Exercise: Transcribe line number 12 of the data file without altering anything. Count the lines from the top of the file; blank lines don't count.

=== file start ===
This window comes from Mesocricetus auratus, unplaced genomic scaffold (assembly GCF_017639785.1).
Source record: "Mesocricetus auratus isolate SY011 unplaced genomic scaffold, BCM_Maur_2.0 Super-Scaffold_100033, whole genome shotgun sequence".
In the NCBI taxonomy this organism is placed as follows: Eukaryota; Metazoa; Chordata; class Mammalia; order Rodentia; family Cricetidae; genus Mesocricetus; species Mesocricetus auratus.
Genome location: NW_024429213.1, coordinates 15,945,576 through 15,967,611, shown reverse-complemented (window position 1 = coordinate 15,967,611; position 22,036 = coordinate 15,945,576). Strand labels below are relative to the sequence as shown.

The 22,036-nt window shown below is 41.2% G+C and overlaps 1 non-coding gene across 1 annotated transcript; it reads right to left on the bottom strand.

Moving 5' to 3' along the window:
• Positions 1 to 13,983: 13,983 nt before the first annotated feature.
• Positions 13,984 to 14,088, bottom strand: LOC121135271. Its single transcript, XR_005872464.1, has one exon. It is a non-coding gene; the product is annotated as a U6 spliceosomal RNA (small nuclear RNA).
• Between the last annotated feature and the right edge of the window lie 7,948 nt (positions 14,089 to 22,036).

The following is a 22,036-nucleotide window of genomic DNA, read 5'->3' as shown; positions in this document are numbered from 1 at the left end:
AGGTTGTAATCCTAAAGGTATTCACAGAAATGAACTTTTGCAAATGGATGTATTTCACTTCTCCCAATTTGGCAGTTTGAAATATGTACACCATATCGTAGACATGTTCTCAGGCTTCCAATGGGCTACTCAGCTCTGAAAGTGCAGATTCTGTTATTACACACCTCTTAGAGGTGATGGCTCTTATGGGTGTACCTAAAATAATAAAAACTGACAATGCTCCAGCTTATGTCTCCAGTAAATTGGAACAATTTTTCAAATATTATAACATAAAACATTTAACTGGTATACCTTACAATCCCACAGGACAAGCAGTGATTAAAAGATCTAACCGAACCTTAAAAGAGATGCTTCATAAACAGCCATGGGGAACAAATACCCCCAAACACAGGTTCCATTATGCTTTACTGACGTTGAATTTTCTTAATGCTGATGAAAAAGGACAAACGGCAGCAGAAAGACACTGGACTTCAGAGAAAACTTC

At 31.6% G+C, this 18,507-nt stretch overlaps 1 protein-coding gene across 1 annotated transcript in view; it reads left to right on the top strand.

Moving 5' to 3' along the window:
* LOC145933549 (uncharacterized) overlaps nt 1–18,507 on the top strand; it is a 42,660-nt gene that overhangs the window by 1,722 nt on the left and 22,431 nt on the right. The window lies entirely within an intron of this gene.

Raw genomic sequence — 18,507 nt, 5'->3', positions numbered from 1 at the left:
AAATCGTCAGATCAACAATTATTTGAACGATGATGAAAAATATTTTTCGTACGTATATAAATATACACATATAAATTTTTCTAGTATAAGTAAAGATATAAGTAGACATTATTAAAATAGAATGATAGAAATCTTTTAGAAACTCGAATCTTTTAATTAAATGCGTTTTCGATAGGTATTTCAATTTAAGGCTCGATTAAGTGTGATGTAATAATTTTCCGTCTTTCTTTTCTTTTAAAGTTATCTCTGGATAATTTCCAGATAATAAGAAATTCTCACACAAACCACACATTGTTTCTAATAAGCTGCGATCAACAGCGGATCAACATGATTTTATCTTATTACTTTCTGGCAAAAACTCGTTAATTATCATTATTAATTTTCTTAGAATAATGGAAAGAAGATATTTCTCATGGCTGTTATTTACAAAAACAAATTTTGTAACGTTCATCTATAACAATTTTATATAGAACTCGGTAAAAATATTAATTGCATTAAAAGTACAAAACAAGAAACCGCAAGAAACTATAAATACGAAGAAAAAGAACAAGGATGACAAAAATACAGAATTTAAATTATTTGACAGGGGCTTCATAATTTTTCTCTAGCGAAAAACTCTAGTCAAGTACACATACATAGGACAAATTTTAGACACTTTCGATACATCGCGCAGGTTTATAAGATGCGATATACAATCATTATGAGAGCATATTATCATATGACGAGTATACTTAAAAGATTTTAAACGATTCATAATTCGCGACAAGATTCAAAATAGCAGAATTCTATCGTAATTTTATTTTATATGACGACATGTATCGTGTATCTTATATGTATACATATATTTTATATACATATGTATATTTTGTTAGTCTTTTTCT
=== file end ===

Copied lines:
At 31.6% G+C, this 18,507-nt stretch overlaps 1 protein-coding gene across 1 annotated transcript in view; it reads left to right on the top strand.